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मंगलवार, सितंबर 22, 2009

Kobad Ghandy Arrested in Delhi, Maiost Kobad Ghandy Profile

Kobad Ghandy was an unlikely rebel — from an affluent Parsi family, alumnus of Doon School and St Xavier’s College, Mumbai, and trained in accountancy in England. Kobad Ghandy, 58, could well have been on boards of several companies. However, he went on to become one of the top Naxalite leaders in the country and a politburo member of the banned CPI(Maoist).

Ghandy, who was arrested from Bhikaji Cama Place in south Delhi on Sunday, was among the young urban elite enticed by the romance of classless society and fled his giltedged life to join the radical Naxal movement in the late 1960s and 70s. However, unlike most others who ended their dalliance with Naxalism quickly, Ghandy remained committed to the ‘cause’.

Born and brought up in Mumbai, Ghandy’s father was managing director in a multinational company. His brother had an ice-cream factory and Ghandy used to help him in the business. Although not many Mumbai Parsis have heard about him, one old-timer from the community, who vaguely remembers the family, spoke of an incident during Ghandy’s growing up years in a sprawling family bungalow in Worli Sea Face.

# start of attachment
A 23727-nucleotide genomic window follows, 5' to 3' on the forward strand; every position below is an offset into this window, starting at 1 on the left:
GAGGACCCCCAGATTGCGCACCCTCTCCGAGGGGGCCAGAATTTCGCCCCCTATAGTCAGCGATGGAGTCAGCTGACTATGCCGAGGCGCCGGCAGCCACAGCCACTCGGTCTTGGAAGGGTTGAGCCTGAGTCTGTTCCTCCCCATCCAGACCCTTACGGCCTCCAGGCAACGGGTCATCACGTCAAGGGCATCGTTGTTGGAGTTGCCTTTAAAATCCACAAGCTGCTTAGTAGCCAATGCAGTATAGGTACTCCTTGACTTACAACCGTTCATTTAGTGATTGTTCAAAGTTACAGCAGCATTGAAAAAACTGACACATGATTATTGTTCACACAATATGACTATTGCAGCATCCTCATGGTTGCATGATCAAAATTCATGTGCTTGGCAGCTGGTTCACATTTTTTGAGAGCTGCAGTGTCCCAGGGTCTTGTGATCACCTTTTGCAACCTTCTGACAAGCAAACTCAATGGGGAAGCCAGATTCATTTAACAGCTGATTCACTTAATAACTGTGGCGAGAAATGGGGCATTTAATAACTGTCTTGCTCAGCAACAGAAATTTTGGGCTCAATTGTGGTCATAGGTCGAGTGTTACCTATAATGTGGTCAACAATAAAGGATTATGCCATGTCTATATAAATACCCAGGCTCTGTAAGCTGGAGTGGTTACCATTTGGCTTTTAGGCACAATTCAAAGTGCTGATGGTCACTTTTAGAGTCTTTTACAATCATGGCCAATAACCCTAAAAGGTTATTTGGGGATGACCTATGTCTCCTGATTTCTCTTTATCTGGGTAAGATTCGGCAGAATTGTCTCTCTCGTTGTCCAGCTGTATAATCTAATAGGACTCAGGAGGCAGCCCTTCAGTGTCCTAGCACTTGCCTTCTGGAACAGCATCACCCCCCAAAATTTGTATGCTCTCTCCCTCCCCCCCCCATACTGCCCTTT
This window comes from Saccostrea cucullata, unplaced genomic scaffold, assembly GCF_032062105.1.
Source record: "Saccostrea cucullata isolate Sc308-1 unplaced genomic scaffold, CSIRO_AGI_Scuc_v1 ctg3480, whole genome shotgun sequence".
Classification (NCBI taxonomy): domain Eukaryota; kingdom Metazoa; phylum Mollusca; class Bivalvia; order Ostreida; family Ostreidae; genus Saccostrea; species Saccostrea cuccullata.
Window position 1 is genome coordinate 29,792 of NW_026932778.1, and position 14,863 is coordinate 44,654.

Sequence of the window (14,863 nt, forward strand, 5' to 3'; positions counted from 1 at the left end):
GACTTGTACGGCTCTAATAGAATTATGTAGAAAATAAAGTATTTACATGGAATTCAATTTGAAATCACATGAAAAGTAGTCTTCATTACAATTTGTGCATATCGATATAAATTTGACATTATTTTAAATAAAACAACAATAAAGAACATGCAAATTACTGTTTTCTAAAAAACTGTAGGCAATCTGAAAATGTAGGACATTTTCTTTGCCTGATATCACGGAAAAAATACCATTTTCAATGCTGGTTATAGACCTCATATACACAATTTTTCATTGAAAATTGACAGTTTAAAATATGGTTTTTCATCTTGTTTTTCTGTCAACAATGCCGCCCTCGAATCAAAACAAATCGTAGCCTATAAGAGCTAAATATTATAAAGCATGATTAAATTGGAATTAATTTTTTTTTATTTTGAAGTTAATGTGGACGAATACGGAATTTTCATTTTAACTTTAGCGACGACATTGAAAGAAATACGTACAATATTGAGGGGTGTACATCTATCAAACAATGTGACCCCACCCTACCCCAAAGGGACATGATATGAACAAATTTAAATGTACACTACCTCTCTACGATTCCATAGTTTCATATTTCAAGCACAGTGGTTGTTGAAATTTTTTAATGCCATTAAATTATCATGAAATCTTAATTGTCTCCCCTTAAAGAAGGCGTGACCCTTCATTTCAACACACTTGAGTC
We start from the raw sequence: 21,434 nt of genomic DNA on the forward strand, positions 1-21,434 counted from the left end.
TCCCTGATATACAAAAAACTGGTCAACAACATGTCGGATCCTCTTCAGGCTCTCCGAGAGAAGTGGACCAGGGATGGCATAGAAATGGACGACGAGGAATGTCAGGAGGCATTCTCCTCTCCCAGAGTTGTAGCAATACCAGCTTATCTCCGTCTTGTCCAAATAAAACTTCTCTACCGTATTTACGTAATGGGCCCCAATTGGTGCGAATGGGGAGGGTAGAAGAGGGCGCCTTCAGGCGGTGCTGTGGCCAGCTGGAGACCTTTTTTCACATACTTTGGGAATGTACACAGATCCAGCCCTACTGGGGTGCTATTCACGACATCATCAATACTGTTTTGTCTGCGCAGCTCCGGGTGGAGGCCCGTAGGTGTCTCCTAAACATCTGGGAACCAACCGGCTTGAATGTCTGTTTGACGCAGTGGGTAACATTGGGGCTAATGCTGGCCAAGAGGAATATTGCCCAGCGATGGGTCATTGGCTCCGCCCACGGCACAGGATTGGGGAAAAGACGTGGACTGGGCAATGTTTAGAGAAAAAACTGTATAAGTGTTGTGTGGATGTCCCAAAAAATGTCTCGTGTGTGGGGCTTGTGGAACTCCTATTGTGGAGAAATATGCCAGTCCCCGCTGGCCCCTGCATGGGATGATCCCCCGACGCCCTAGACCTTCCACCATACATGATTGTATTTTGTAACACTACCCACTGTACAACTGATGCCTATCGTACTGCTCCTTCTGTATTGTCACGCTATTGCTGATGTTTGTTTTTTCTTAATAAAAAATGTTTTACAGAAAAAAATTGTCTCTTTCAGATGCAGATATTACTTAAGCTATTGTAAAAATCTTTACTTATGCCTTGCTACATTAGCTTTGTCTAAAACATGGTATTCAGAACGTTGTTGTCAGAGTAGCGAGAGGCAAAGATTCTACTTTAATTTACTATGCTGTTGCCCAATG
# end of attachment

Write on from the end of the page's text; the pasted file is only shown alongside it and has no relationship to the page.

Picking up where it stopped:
It so happened that one day, an expensive gold watch was missing at the Ghandys’. When they asked young Kobad about it, he casually said he had given it away to a servant. Ghandy became one of the leading figures in the city’s radical Left movement during the mid-70s and in the post-emergency years.

From Riches To Reds 

Kobad Ghandy, 58, joined the Naxals in the 1970s & rose to become a CPI (Maoist) politburo member, 1 of just 13. Worked to spread Maoist influence in urban areas).

Ghandy’s father was MD of an MNC. Brother owned an ice-cream factory. Family home at Worli Sea Face famed for antique furniture Studied at Doon School and Xavier’s, Mumbai. Did CA course in London.

In 1977, married Anuradha, a student of Elphinstone, whose family owned a coffee estate in Coorg.

Couple went underground years ago; didn’t have children. Anuradha died of cerebral malaria last year

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